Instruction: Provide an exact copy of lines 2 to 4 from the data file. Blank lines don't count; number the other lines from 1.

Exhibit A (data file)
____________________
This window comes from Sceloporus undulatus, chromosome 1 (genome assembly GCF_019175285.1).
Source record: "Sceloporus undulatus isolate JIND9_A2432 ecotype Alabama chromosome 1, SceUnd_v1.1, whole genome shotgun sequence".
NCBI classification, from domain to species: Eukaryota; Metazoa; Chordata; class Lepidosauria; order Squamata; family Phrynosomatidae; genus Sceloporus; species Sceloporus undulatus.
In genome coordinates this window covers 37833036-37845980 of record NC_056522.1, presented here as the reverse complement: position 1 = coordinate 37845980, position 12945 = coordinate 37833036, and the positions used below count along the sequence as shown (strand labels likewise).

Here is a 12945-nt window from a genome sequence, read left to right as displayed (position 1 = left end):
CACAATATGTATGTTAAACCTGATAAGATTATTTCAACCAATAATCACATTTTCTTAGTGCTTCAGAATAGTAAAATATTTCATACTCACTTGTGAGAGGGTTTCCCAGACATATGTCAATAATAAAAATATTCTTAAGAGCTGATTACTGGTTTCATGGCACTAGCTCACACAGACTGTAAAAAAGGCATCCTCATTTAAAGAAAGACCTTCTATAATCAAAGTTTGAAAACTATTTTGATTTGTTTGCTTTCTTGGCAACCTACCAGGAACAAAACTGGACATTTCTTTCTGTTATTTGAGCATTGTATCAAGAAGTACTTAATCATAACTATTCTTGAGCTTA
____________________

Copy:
Source record: "Sceloporus undulatus isolate JIND9_A2432 ecotype Alabama chromosome 1, SceUnd_v1.1, whole genome shotgun sequence".
NCBI classification, from domain to species: Eukaryota; Metazoa; Chordata; class Lepidosauria; order Squamata; family Phrynosomatidae; genus Sceloporus; species Sceloporus undulatus.
In genome coordinates this window covers 37833036-37845980 of record NC_056522.1, presented here as the reverse complement: position 1 = coordinate 37845980, position 12945 = coordinate 37833036, and the positions used below count along the sequence as shown (strand labels likewise).